"But there was a great scene in Belfast then. I remember seeing The Who at the Top Hat. I had a band called Platform Three by that time and we had to do a gig that very night. I remember finishing the gig and running all the way to where The Who were playing, hearing the sound of The Kids Are All Right from way up the street, throwing my three shillings or whatever it was at the guy on the door and pushing my way up to the front. It was a wonderful moment, and a great time to be growing up."

By 1969, aged 16, Moore had relocated to Dublin, joining Skid Row and beginning his recording career proper. He hung out with musicians like Granny's Intentions, Dr Strangely Strange and progressive folkies Sweeney's Men. Of the latter outfit, the esoteric Johnny Moynihan would periodically guest (on tin whistle, of course) with Skid Row, while the more no-nonsense Terry Woods would prove a useful man for a vulnerable prodigy to know.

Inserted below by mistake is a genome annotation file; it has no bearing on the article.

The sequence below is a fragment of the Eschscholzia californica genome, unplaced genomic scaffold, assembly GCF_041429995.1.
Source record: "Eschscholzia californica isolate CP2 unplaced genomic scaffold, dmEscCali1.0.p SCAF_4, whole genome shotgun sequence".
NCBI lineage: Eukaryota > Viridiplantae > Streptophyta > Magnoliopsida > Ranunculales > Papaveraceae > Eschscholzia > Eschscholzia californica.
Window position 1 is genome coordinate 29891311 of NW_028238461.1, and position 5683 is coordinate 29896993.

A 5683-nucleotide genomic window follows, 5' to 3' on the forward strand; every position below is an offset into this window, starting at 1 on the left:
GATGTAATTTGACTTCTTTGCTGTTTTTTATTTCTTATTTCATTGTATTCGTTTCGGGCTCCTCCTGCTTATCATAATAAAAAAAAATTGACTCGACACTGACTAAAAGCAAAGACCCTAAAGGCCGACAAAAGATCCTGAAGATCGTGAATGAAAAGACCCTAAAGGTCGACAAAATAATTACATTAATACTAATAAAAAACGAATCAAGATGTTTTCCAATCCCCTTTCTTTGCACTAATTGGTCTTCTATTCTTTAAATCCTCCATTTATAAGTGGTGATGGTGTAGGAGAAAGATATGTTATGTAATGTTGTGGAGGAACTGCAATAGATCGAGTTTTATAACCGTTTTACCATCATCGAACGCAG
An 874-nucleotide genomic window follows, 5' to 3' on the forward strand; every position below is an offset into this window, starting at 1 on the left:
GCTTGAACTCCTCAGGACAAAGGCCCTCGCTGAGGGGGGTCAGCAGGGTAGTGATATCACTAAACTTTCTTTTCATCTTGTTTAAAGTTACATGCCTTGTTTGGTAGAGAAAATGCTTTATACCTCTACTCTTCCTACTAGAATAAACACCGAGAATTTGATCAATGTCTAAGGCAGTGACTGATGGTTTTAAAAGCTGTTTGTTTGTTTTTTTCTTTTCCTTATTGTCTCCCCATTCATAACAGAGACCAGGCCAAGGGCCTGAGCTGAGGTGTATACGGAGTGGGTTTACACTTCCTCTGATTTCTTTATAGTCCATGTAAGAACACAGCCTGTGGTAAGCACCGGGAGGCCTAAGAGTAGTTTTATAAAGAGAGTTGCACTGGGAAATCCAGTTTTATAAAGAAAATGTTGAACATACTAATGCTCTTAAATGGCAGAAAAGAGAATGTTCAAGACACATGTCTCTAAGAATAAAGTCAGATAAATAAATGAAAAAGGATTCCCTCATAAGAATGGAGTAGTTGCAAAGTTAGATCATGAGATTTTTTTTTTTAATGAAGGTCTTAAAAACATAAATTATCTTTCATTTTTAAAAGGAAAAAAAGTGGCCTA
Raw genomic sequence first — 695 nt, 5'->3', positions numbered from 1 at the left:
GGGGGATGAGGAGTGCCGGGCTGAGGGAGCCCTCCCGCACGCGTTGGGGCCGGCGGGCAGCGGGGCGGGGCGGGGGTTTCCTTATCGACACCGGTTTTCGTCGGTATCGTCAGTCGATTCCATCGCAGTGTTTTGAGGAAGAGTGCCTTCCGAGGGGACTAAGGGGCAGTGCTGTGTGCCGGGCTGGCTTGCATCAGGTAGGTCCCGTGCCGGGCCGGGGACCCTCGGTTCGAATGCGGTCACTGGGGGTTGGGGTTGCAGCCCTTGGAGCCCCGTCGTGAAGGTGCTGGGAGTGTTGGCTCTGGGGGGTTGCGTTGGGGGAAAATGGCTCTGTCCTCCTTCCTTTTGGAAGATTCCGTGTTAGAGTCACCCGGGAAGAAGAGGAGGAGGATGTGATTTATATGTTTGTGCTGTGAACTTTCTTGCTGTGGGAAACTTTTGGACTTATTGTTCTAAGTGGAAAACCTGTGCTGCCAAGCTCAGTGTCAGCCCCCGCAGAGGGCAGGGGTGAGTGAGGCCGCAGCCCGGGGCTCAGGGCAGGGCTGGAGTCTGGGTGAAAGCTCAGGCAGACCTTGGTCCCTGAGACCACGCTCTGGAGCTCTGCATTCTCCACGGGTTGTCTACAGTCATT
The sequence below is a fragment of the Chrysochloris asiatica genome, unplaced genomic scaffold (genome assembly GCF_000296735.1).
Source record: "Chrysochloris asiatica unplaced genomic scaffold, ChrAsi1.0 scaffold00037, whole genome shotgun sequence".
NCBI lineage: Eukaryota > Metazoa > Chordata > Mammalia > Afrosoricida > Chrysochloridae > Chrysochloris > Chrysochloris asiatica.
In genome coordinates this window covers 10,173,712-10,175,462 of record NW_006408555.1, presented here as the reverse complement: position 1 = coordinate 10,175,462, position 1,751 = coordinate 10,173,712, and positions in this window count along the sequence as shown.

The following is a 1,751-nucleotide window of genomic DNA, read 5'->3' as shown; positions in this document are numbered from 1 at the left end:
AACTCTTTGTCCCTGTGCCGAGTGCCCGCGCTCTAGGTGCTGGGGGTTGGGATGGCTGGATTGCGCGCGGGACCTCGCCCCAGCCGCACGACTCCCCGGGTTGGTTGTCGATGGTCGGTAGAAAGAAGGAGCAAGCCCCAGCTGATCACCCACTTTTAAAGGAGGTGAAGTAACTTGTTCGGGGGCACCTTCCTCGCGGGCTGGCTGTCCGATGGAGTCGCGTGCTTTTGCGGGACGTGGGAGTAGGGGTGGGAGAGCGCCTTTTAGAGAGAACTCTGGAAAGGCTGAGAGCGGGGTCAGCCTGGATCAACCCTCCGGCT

"Terry was very, very good to me," says Moore. When Moore and Brush Shiels had disagreements, Terry would intervene in his favour.

"One time, Brush turned tail in fear like I'd never seen before in my life - and actually apologised to me the next day, which was a novel experience!" Moore says. "I haven't seen a lot of these people in years, but it doesn't mean I don't think about them.

"I did play with Dr Strangely Strange a couple of years ago - that difficult third album, Alter- native Medicine, 1997. It was great to see them all. They're very special people and they were very good to me in Dublin in the 1960s. I mean, they were the guys to hang out with then, the coolest people in town, very arty and bohemian. So if you got in with them, you were somebody."

OUTSIDE Dublin, Skid Row, unfortunately, were nobodies, though they did once jam with Led Zeppelin. Or did they?